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NYT buries lede on NBC/Mitchell/Greenspan

In today's New York Times, NBC News president Steve Capus says, basically, that Columbia Journalism Review's Megan Garber got it wrong on perils of having Andrea Mitchell--wife of former Fed chair Alan Greenspan--cover the financial crisis:

Steve Capus...called [CJR's] article “overly simplistic.” The news division has allowed Ms. Mitchell to continue covering the presidential election, even when the candidates have debated the financial crisis, and has decided on a day-by-day basis what stories are not appropriate for her to cover.

“To me it’s a pretty easy balancing act,” Mr. Capus said in an interview Sunday. “She knows where to draw the line.”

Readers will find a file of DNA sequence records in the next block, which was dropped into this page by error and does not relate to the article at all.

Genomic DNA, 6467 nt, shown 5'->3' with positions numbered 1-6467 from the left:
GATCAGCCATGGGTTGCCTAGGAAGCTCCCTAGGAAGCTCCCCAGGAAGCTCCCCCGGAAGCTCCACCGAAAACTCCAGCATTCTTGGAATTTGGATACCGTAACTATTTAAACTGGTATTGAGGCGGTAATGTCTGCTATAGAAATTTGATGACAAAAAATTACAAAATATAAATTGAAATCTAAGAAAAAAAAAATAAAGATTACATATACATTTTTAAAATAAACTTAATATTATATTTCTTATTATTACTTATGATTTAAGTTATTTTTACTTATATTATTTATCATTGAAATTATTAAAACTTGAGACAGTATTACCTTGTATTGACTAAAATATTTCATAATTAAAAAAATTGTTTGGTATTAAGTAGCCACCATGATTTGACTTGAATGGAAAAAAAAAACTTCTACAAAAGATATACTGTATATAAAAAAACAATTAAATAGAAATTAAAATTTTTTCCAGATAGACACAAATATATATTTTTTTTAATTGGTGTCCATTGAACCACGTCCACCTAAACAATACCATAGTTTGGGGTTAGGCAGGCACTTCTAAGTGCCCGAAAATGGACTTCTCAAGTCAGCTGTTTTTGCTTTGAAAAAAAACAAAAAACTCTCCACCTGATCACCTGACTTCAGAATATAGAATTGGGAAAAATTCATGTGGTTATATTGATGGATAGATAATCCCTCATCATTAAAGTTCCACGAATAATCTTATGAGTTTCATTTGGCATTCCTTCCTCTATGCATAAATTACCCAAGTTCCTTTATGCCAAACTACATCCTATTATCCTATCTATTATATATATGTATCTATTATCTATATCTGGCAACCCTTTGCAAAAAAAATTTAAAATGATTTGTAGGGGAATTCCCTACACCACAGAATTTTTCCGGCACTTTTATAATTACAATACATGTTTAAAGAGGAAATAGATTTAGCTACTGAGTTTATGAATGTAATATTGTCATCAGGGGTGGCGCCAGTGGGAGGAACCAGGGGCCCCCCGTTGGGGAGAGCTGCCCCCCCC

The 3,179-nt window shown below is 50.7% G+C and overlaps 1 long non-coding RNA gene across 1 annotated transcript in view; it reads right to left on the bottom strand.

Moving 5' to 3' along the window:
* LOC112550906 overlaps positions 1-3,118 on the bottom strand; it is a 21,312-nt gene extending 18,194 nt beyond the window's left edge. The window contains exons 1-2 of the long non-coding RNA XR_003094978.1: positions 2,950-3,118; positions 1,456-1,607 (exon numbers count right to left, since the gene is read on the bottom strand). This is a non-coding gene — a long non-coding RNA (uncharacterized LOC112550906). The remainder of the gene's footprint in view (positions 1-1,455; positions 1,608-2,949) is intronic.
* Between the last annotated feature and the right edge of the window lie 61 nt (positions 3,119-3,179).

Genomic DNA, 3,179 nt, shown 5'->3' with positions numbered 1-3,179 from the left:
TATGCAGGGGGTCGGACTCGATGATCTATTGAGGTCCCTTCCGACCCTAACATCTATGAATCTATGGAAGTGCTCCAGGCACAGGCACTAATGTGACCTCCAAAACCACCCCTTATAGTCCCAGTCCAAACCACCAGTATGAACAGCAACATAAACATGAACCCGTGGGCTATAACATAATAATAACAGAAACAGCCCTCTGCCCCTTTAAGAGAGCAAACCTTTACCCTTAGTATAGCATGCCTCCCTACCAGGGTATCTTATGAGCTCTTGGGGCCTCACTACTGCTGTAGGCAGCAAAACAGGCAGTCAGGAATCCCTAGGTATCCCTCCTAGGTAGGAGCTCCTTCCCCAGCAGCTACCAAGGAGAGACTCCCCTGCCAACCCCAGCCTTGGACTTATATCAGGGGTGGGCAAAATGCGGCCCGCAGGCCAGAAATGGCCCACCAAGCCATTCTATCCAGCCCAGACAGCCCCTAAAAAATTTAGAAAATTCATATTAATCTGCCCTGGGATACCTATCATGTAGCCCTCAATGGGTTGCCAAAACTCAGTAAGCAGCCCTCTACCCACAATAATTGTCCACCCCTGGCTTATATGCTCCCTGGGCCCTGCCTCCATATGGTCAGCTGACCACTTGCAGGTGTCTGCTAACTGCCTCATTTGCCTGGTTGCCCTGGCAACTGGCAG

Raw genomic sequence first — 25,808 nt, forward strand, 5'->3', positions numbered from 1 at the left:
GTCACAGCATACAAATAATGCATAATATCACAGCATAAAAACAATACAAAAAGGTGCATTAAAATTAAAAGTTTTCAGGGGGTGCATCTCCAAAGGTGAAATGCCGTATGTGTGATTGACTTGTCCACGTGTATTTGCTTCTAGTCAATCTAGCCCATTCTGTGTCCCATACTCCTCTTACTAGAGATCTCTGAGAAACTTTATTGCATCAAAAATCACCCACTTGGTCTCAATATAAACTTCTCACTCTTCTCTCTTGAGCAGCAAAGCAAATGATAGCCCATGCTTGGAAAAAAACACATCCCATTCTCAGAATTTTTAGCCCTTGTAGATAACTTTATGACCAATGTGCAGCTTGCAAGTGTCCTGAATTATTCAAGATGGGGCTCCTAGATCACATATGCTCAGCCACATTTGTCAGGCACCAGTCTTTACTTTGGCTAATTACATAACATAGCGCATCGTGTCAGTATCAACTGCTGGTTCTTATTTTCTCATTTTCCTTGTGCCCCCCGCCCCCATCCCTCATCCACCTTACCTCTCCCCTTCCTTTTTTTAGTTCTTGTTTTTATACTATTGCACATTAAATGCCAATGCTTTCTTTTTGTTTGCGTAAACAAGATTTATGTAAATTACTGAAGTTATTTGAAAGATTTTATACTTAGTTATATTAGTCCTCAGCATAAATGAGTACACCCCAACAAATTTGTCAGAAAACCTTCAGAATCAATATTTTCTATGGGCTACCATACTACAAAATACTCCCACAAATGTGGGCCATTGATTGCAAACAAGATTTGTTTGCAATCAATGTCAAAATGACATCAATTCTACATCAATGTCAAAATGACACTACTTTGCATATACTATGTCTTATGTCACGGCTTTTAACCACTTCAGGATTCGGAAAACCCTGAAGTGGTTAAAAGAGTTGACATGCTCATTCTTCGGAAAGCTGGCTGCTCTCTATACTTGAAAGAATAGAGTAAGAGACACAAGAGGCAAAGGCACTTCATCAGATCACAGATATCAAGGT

However, what comes next suggests that NBC is changing its policy on what Mitchell can and can't cover:

That line, NBC has decided, exists when past economic decisions are being re-examined. The fiscal policies championed by Mr. Greenspan, who retired in January 2006, have come under scrutiny in recent weeks.

“In any stories that look in the rearview mirror of how we got to this point, Greenspan’s name will come up,” Mr. Capus said, and Ms. Mitchell would not be the appropriate correspondent for the assignment.

Of course--and as I noted in a recent column--that that's precisely the sort of story that Garber singled out as problematic in her CJR piece.

In short: don't buy NBC's spin. Capus may not want to admit it, but the policy he describes sounds like a de facto admission that Garber was correct.

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